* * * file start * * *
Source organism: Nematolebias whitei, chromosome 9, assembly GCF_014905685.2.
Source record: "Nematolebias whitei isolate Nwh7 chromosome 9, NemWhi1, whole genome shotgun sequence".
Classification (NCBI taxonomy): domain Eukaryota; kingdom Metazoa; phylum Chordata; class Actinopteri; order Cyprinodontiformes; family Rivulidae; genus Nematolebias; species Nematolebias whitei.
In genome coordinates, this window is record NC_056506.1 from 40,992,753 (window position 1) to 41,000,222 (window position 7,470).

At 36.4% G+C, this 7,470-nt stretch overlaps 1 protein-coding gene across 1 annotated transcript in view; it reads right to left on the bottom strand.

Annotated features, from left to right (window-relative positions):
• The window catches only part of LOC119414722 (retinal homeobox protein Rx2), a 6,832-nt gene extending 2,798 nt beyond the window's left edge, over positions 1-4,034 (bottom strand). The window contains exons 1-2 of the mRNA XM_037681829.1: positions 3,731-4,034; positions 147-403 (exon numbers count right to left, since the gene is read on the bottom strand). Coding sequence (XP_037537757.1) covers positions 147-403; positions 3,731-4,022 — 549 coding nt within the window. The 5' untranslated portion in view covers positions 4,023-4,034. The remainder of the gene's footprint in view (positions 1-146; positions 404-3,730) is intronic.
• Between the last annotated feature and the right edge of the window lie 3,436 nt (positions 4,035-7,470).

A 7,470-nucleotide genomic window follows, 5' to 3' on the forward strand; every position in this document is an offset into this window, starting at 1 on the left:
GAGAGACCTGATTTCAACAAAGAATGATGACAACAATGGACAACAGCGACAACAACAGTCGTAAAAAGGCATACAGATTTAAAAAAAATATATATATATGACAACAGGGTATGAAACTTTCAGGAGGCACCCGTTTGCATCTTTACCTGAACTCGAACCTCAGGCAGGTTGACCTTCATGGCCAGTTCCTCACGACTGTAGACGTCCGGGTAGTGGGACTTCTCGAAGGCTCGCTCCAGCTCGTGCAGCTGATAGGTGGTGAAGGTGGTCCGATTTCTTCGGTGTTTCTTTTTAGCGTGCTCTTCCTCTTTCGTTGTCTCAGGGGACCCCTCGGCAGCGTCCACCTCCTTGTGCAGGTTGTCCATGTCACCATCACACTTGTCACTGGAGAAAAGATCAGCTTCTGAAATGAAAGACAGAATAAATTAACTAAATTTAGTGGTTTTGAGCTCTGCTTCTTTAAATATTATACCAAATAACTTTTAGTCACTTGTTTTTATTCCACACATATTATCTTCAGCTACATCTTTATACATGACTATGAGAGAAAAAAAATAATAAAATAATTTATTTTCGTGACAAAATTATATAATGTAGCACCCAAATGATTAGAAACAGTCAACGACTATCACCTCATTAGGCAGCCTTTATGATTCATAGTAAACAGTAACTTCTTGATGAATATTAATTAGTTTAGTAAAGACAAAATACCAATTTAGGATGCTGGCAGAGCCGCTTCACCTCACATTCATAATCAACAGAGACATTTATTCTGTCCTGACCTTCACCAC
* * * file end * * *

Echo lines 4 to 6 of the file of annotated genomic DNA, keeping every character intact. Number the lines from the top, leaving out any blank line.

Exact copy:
In genome coordinates, this window is record NC_056506.1 from 40,992,753 (window position 1) to 41,000,222 (window position 7,470).

At 36.4% G+C, this 7,470-nt stretch overlaps 1 protein-coding gene across 1 annotated transcript in view; it reads right to left on the bottom strand.

Annotated features, from left to right (window-relative positions):